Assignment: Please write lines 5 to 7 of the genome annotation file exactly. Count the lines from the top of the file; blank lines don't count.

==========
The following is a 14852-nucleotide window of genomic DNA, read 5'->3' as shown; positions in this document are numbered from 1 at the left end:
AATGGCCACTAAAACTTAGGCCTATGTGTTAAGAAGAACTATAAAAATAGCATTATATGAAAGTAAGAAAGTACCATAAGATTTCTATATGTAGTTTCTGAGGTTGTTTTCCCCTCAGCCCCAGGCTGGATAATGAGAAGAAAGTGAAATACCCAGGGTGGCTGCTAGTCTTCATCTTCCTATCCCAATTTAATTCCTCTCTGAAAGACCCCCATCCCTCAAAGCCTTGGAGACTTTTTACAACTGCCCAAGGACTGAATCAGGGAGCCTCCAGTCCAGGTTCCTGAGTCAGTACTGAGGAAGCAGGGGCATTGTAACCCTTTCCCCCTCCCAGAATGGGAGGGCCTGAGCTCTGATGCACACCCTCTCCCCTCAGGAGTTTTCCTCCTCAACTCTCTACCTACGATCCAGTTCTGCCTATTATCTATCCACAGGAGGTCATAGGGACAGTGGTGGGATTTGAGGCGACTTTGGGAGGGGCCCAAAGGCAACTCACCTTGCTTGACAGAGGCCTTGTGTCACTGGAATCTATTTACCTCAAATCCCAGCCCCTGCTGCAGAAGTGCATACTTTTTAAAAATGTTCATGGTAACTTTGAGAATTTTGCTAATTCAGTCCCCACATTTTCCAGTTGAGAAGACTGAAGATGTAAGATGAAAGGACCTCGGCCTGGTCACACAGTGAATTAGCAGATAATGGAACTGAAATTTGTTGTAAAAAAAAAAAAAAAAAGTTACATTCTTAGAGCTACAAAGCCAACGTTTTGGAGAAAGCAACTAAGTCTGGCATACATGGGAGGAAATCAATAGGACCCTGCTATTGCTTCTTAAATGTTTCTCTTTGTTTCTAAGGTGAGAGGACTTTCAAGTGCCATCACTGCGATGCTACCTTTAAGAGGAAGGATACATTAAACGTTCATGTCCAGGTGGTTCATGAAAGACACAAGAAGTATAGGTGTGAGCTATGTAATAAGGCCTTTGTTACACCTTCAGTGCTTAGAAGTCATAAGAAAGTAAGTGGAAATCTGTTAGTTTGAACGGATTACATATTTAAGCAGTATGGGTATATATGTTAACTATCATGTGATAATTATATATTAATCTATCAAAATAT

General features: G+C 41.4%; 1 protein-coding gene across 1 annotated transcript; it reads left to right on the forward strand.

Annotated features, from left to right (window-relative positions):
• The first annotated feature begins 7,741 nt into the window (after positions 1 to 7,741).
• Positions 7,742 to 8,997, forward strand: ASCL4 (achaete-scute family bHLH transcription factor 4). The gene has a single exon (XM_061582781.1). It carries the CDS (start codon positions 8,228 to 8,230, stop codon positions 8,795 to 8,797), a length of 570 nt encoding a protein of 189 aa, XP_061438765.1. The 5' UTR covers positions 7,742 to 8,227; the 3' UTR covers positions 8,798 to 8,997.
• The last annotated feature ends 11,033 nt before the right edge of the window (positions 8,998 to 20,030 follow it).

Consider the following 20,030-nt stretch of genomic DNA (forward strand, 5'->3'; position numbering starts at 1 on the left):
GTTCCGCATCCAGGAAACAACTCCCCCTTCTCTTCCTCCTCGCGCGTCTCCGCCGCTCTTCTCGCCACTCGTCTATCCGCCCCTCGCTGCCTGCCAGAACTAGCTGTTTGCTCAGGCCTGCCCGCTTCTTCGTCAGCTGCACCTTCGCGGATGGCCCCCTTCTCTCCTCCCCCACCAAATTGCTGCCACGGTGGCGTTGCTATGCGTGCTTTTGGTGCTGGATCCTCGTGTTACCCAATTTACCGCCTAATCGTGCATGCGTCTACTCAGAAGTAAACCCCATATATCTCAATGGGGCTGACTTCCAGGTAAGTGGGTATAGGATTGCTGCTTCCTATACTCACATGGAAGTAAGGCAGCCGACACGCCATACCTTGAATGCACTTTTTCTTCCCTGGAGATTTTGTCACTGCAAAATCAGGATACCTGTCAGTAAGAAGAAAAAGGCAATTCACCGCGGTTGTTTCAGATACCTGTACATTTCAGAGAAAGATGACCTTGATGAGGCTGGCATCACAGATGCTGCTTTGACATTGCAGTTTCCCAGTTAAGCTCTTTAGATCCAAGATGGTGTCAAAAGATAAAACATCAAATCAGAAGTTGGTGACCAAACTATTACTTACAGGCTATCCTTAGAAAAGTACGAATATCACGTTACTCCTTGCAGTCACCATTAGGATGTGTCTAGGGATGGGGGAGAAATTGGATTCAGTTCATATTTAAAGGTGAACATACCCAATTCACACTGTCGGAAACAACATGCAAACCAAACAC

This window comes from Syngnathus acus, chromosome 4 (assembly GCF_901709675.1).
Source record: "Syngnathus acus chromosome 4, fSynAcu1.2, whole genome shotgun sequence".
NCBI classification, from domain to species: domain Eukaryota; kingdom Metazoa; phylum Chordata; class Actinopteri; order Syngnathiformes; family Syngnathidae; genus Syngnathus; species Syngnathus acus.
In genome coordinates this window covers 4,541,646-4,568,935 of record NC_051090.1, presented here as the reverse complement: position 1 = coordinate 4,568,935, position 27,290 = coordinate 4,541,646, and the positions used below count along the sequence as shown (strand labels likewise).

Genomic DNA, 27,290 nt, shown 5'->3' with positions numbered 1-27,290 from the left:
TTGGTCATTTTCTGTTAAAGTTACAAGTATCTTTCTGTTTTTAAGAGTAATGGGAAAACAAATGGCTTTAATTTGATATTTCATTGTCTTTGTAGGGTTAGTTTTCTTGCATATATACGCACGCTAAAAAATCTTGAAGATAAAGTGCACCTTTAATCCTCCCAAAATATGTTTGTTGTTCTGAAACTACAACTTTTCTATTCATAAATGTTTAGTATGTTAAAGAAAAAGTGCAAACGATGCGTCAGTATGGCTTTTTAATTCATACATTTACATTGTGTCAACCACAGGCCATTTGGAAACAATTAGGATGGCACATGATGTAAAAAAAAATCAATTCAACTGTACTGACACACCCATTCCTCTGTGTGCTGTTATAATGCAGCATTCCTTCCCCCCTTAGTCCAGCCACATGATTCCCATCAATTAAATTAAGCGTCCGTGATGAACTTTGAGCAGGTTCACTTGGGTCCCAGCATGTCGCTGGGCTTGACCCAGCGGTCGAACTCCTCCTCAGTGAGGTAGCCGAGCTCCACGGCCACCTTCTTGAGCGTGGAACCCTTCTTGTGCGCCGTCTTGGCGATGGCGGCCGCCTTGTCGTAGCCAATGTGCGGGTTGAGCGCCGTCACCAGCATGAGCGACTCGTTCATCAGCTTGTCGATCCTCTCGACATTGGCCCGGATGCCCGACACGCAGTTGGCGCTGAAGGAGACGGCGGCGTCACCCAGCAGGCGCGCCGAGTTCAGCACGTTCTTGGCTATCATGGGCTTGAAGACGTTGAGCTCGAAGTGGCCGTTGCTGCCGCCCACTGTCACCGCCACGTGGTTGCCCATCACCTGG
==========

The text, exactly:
• The first annotated feature begins 7,741 nt into the window (after positions 1 to 7,741).
• Positions 7,742 to 8,997, forward strand: ASCL4 (achaete-scute family bHLH transcription factor 4). The gene has a single exon (XM_061582781.1). It carries the CDS (start codon positions 8,228 to 8,230, stop codon positions 8,795 to 8,797), a length of 570 nt encoding a protein of 189 aa, XP_061438765.1. The 5' UTR covers positions 7,742 to 8,227; the 3' UTR covers positions 8,798 to 8,997.
• The last annotated feature ends 11,033 nt before the right edge of the window (positions 8,998 to 20,030 follow it).